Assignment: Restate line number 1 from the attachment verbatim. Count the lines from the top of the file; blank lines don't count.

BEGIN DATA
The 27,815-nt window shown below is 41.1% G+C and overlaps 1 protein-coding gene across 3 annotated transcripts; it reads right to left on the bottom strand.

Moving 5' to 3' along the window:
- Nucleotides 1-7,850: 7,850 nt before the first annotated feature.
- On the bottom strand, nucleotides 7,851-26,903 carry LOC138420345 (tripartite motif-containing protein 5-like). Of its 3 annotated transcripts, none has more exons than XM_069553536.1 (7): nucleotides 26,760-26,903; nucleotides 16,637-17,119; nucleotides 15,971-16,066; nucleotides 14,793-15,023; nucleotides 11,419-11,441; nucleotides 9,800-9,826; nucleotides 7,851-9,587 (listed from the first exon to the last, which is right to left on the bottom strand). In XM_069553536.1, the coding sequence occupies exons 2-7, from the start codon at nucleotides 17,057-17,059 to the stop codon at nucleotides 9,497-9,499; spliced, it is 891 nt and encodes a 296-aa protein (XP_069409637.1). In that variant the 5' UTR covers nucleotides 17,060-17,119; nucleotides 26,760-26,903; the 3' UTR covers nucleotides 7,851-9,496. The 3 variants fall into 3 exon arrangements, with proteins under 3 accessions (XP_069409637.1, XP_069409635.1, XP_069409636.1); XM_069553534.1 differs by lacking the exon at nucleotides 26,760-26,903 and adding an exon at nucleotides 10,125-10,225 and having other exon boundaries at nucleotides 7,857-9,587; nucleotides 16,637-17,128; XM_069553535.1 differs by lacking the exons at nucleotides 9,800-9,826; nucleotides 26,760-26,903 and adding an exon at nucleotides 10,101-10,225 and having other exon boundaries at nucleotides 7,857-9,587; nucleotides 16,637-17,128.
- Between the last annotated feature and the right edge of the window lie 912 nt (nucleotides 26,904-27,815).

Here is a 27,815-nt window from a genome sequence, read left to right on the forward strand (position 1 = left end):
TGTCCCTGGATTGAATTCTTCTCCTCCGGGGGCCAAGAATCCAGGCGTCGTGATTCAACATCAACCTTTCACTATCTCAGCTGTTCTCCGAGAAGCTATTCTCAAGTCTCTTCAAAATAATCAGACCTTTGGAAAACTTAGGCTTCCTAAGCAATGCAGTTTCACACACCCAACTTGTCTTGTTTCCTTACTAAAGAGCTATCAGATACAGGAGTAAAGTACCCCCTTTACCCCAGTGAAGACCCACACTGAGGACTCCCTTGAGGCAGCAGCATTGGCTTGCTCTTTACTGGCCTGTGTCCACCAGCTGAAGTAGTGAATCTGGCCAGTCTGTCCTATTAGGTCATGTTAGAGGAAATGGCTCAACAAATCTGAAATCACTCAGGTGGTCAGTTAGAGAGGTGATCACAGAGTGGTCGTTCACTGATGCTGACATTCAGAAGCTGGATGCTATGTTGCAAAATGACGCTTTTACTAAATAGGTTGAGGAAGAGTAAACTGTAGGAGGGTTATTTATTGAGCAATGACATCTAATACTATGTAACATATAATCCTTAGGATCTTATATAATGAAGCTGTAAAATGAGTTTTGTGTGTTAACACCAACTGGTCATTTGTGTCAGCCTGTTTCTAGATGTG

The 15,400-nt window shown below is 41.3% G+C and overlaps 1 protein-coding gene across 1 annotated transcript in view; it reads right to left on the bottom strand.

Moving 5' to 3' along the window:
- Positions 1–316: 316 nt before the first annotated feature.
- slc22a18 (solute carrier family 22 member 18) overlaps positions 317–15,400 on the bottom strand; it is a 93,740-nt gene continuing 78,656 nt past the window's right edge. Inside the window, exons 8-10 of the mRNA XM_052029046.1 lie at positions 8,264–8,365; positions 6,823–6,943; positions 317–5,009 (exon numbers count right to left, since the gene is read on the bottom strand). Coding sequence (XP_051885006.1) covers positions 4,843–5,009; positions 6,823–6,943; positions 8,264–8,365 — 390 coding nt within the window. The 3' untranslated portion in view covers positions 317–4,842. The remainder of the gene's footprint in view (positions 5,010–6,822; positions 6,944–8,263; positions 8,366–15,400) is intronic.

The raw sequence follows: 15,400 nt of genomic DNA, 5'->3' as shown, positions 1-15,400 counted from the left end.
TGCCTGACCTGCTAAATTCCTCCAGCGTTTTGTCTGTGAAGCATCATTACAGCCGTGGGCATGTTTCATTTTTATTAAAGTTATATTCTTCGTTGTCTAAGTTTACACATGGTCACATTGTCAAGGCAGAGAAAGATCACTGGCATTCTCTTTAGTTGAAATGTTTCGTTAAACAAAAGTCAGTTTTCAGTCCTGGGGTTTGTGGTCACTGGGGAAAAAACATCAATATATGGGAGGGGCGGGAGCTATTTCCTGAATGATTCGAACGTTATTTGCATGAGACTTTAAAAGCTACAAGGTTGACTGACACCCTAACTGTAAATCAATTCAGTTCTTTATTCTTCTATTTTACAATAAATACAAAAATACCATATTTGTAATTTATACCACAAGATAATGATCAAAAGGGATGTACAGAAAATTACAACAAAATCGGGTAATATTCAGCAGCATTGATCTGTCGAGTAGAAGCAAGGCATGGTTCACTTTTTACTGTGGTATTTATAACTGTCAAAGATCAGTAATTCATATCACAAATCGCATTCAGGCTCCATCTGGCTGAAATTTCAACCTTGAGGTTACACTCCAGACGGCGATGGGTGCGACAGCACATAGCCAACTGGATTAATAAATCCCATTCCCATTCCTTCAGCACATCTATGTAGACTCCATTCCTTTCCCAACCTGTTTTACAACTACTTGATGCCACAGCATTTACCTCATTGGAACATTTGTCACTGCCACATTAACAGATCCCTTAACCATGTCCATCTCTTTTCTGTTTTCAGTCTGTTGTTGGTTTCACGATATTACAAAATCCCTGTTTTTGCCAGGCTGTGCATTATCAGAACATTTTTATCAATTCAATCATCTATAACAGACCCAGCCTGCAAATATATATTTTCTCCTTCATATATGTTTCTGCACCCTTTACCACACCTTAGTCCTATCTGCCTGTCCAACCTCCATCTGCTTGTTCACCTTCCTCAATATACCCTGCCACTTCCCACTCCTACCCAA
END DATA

The 27,815-nt window shown below is 41.1% G+C and overlaps 1 protein-coding gene across 3 annotated transcripts; it reads right to left on the bottom strand.